Along with unique opportunities, undocumented dairy farm workers face unique challenges. They are threatened by the same immigration enforcement as other undocumented immigrants, but the particularities of their industry make them even more vulnerable. Dairy workers, for example, are not eligible for guest worker visas, as other migrant workers in agriculture are, meaning there is no legal way for them to obtain this work (outside of the relative impossibility of becoming residents, of course). Despite making up a vital component of the workforce, undocumented dairy farm workers in Wisconsin and elsewhere are also denied routine necessities like drivers’ licenses and legal protections related to their working conditions and housing—which, as previously mentioned, is often provided by farmers.

With up to 89 percent of immigrant dairy workers hailing from Mexico, they are also uniquely susceptible to racial profiling. Unlike undocumented immigrants in metropolitan areas, who may be able to blend into more diverse populations, undocumented migrant workers typically live and work in rural, ubiquitously white locales. Orleans, Vermont, and Crawford, Wisconsin, are home to a significant number of dairy farms and more than 95 percent of the residents of both counties are white, making undocumented immigrant dairy workers hypervisible and therefore vulnerable to racial profiling.

The rural countryside, lack of access to transportation, heightened visibility, and threat of immigration enforcement come together to turn the dairy farm into a kind of prison, where undocumented workers are trapped by fear. As one worker in Vermont told Mares about her experience on the farm: “I live in an apartment attached to the barn. I used to only leave the apartment to go to the milking parlor to help my husband sometimes. I never went outside. I didn’t see the sun.”

Despite the threats to their livelihoods, undocumented workers in the dairy industry have been organizing to defend themselves. Migrant Justice is a coalition of dairy farm workers in Vermont, which was formed following the grisly death of Jose Obeth Santiz Cruz, a young dairy farm worker who was strangled by machinery in 2009. Since then, Migrant Justice has organized dairy farm workers to lobby the industry for higher employment standards and, more recently, to defend their rights as immigrants. In 2017, the organization celebrated the launch of its “Milk with Dignity” program, through which businesses that rely on Vermont’s dairy industry, such as Ben & Jerry’s Ice Cream, adhere to a worker-authored code of conduct, agree to third-party monitoring, and pay a small premium on milk directly to workers.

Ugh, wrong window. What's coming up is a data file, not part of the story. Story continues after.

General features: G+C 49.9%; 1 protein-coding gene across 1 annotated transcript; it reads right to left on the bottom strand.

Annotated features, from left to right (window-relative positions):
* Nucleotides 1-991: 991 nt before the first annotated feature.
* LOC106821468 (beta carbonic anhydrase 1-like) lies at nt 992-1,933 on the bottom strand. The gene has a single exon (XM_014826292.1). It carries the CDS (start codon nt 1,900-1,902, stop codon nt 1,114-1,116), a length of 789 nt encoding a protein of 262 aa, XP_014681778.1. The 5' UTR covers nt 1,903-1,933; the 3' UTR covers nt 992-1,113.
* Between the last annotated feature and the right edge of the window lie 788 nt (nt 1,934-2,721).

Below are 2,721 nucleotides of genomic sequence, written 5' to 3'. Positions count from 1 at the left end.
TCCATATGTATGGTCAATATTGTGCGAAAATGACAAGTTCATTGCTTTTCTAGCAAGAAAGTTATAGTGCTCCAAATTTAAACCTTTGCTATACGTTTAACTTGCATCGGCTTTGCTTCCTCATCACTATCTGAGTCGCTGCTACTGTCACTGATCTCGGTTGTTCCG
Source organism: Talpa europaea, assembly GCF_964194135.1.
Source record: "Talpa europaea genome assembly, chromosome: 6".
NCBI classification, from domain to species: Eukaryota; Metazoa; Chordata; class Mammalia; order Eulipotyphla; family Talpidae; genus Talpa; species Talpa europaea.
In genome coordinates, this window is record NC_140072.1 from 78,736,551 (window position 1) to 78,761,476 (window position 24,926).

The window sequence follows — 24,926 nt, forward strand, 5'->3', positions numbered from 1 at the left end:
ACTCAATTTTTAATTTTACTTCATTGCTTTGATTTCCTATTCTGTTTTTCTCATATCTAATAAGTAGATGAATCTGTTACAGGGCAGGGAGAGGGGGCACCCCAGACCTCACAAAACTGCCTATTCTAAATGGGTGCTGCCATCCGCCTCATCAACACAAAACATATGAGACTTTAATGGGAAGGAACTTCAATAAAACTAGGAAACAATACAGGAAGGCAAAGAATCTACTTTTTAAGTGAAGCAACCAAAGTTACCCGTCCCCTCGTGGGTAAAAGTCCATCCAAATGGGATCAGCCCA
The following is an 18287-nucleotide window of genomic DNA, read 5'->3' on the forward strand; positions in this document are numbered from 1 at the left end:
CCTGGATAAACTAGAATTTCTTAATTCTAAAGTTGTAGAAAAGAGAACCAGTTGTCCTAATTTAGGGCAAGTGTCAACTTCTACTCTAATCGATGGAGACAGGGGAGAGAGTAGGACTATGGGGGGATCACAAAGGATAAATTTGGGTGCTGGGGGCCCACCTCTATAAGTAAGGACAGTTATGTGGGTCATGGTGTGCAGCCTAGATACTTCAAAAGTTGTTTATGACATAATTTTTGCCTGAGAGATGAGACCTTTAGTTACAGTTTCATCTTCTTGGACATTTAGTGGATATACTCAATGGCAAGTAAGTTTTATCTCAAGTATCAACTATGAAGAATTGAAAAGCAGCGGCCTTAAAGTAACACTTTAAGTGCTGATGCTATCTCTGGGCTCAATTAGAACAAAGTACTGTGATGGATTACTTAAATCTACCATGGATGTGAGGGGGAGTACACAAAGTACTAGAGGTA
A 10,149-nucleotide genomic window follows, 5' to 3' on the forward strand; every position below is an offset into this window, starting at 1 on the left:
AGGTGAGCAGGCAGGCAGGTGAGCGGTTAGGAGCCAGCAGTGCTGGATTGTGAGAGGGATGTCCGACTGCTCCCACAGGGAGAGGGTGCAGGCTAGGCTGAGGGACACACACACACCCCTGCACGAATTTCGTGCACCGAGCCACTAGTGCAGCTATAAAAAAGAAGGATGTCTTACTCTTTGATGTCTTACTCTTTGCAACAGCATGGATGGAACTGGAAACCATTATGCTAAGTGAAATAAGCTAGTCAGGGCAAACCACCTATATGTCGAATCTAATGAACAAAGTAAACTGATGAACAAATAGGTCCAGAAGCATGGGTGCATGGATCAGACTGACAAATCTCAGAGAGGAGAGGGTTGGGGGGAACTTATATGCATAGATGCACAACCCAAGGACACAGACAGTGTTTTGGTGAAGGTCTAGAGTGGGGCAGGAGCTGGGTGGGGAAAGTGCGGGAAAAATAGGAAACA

On the political front, Migrant Justice has been involved in securing driver’s licenses for undocumented immigrants in Vermont, passing the state’s bias-free policing policy barring state police from asking about immigration status, and providing “Know Your Rights” training for immigrants interacting with law enforcement. The organization has also been at the forefront of defending undocumented dairy farm workers detained by ICE.

While Migrant Justice’s efforts remain focused on Vermont, there is hope that the model of dairy farm workers organizing to defend themselves will take off in other dairy-producing states, like Wisconsin. After all, Migrant Justice was modeled on the Coalition of Immokalee Workers, which organizes undocumented workers in Florida’s tomato industry, so similar efforts are multiplying as workers realize their shared predicament—as well as their power. As one undocumented dairy farm worker and member of Migrant Justice told Mares in Vermont:

I never imagined I would be an organizer, I came here to work with my family, that was my goal, to help my family in Mexico. The first time I went to an assembly with Migrant Justice, I really wanted to meet a group of workers, and I get there and I am hearing the same stories of my friends that are like mine, like they also can’t leave their homes, so that taught me a lot.